Entertainment

It Could Be Anyone Of Us at Sam Bass Theatre is Full of Laughs

The Sam Bass Community Theatre has done it again. Their production of “It Could be Any One of Us” by
Alan Ayckbourn and directed by Frank Benge is a hilarious combination of quick wit, comedic timing, and
zippy one liners.

The real meat and potatoes of this small, 40 year old theatre has always been their Shakespeare
productions and their comedic murder mysteries. Over the years they’ve produced wonderful murder
mysteries such as, Murdered to Death, Black Coffee, Ten Little Indians, and many others with smashing
success.

I have seen this small theatre transform itself dozens of times into a quaint English sitting room, library,
or tea room. Each time there are always distinct differences in the set, and yet again this sitting room
has its own individual feel. The pink walls, doilies for days, and vintage photographs make the set homey
and inviting the minute you walk into the theatre.

This ensemble cast of six actors had their work cut out for them in this show. Each night, the plot of
the show is determined by a card game played on stage during the first act of the show. The actors had
to learn four separate endings, never knowing when they arrive for the evening which ending will be
played out.

Mortimer Chalke, played by American Opera Singer William Parcher, is a crabby, egocentric old codger
and Parcher executes his role perfectly. Mortimer ends up the victim in this plot as the rest of the cast
comes under suspicion for his murder. Parcher is a composer bitter that his arias and concertos have
never been purchased. He roams the manor insulting each of his siblings and their pitiful attempts at
their own crafts. His accent was spot on, and often reminded me of Professor Higgins from, My Fair
Lady. Parcher was also required to “play” the piano on set. The director managed this with a perfectly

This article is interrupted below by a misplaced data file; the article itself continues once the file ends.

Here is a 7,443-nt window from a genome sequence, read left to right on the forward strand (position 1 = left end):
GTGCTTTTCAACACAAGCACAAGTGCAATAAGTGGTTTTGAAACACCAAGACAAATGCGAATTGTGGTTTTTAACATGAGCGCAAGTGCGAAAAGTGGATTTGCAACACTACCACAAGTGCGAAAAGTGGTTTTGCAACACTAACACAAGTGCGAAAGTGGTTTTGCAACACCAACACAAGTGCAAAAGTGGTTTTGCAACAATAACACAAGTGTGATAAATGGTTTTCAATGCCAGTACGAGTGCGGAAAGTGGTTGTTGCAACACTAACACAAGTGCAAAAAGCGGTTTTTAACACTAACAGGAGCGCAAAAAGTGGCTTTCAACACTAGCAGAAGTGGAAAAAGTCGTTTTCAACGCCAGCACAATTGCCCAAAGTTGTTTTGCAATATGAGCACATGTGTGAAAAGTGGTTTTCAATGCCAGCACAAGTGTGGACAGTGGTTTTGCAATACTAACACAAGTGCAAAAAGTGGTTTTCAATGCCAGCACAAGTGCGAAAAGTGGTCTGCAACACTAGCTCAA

times sound cue executed without fail numerous times throughout the show.

Two other stand outs in this production were actors Lynn S. Beaver and Joseph Burg David playing
Jocelyn Chalke and Norris Honeywell respectively. Having practically grown up watching Ms. Beaver on
stage, I can vouch for her acting chops. The only other time I have been this impressed with her, was
as Judge Wargrave in Ten Little Indians. Her comedic timing, cleverly delivered one-liners, and facial
expressions were a joy to watch! Mr. Burg, usually the suave and debonair hero that makes all the ladies
swoon, played a nerdy, bookish, and for lack of a better term…dweeb. From his posture, to his costume
and hair it was a complete transformation from the “Joe David” that all the ladies know and love. From
his choreographed chaos during his first entrance, to his final triumphant pose as he swore he solved
the mystery, he was absolute, non-stop hilarity the whole time. Ms. Beaver and Mr. Burg play the lovers
of the show and though there was absolutely no romance involved in the script, their interactions and
chemistry together on stage were brilliant and that of a couple that has been together for years and are
completely comfortable teasing each other.

Jocelyn Chalke’s daughter, Amy, was played by 13 year old Kelly Hamilton. I was most impressed by
her petulant facial expressions and have no doubt she has had ample time in her real life to imitate her
art! Brinton Chalke, the sullen, aspiring artist, and brother to Mortimer and Jocelyn was played by Jeff
Mulligan. He played the awkward and insecure character well and you found yourself feeling sorry for
him as he attempted to stay in the room with his child hood crush.

The show included Linda Meyers as Windy Windwood, the unfortunate and unsuspecting suspect of the
show. At one point in the show Windy Windwood is called upon to play the piano and sing a silly tune
she wrote for her children about sausage frying in a pan. Not only were her facial expressions hilarious
but her timing with the pre-recorded music as she pantomimed playing the piano were perfect. I never
once doubted that she was playing a live piano.

My only complaints are simple, and few. I felt that the scene change between scenes one and two was
a bit too long, and that occasionally an accent here and there faded. As a whole, this show was a belly
laugh and a half, and I’d gladly see it another three times to see the other endings!

“It Could Be Anyone of Us” runs at Sam Bass Community Theatre for another three performances.

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